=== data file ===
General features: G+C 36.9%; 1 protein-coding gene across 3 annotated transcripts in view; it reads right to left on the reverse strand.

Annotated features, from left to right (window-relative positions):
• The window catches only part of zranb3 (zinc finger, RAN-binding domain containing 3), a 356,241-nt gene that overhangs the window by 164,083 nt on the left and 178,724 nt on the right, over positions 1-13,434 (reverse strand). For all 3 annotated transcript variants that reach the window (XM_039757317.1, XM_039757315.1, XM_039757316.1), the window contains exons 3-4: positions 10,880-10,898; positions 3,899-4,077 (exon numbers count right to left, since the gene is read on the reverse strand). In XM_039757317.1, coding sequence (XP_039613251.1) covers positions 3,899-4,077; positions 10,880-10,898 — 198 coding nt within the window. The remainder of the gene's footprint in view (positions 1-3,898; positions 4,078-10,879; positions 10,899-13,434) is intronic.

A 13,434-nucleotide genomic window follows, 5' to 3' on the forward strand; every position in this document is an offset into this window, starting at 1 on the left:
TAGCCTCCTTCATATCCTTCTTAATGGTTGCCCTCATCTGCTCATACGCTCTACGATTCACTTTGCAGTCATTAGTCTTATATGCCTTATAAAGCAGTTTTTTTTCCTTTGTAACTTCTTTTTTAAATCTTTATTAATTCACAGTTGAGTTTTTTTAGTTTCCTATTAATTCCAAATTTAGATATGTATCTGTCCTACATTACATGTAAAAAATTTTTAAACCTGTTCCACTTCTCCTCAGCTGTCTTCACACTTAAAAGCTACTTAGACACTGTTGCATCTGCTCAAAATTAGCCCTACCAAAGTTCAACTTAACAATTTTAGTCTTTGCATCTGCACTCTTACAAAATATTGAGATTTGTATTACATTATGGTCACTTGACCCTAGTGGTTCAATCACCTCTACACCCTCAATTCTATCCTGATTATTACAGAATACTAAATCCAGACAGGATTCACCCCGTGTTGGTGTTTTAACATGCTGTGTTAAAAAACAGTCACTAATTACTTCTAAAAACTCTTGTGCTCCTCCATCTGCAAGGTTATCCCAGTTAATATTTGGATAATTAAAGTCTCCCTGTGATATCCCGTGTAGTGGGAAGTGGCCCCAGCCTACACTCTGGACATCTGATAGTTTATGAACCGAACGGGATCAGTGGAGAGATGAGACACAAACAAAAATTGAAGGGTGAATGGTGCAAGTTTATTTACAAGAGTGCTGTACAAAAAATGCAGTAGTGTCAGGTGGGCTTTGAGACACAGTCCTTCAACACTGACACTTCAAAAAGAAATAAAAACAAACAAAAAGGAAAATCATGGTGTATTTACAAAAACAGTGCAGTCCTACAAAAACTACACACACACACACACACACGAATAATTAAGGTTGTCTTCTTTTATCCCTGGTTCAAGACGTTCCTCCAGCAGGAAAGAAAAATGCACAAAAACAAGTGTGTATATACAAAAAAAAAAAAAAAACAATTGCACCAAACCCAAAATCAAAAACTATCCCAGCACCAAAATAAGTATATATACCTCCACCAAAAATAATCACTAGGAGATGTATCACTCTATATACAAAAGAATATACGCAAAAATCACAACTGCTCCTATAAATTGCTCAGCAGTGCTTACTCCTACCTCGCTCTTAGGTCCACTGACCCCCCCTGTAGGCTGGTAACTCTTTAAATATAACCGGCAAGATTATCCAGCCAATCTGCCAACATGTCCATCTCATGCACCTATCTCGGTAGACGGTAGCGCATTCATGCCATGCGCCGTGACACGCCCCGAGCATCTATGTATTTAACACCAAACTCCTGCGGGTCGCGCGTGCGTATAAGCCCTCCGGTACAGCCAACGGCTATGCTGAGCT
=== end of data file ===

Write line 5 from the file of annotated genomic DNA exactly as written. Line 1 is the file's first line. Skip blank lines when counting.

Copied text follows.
TAGCCTCCTTCATATCCTTCTTAATGGTTGCCCTCATCTGCTCATACGCTCTACGATTCACTTTGCAGTCATTAGTCTTATATGCCTTATAAAGCAGTTTTTTTTCCTTTGTAACTTCTTTTTTAAATCTTTATTAATTCACAGTTGAGTTTTTTTAGTTTCCTATTAATTCCAAATTTAGATATGTATCTGTCCTACATTACATGTAAAAAATTTTTAAACCTGTTCCACTTCTCCTCAGCTGTCTTCACACTTAAAAGCTACTTAGACACTGTTGCATCTGCTCAAAATTAGCCCTACCAAAGTTCAACTTAACAATTTTAGTCTTTGCATCTGCACTCTTACAAAATATTGAGATTTGTATTACATTATGGTCACTTGACCCTAGTGGTTCAATCACCTCTACACCCTCAATTCTATCCTGATTATTACAGAATACTAAATCCAGACAGGATTCACCCCGTGTTGGTGTTTTAACATGCTGTGTTAAAAAACAGTCACTAATTACTTCTAAAAACTCTTGTGCTCCTCCATCTGCAAGGTTATCCCAGTTAATATTTGGATAATTAAAGTCTCCCTGTGATATCCCGTGTAGTGGGAAGTGGCCCCAGCCTACACTCTGGACATCTGATAGTTTATGAACCGAACGGGATCAGTGGAGAGATGAGACACAAACAAAAATTGAAGGGTGAATGGTGCAAGTTTATTTACAAGAGTGCTGTACAAAAAATGCAGTAGTGTCAGGTGGGCTTTGAGACACAGTCCTTCAACACTGACACTTCAAAAAGAAATAAAAACAAACAAAAAGGAAAATCATGGTGTATTTACAAAAACAGTGCAGTCCTACAAAAACTACACACACACACACACACACGAATAATTAAGGTTGTCTTCTTTTATCCCTGGTTCAAGACGTTCCTCCAGCAGGAAAGAAAAATGCACAAAAACAAGTGTGTATATACAAAAAAAAAAAAAAAACAATTGCACCAAACCCAAAATCAAAAACTATCCCAGCACCAAAATAAGTATATATACCTCCACCAAAAATAATCACTAGGAGATGTATCACTCTATATACAAAAGAATATACGCAAAAATCACAACTGCTCCTATAAATTGCTCAGCAGTGCTTACTCCTACCTCGCTCTTAGGTCCACTGACCCCCCCTGTAGGCTGGTAACTCTTTAAATATAACCGGCAAGATTATCCAGCCAATCTGCCAACATGTCCATCTCATGCACCTATCTCGGTAGACGGTAGCGCATTCATGCCATGCGCCGTGACACGCCCCGAGCATCTATGTATTTAACACCAAACTCCTGCGGGTCGCGCGTGCGTATAAGCCCTCCGGTACAGCCAACGGCTATGCTGAGCT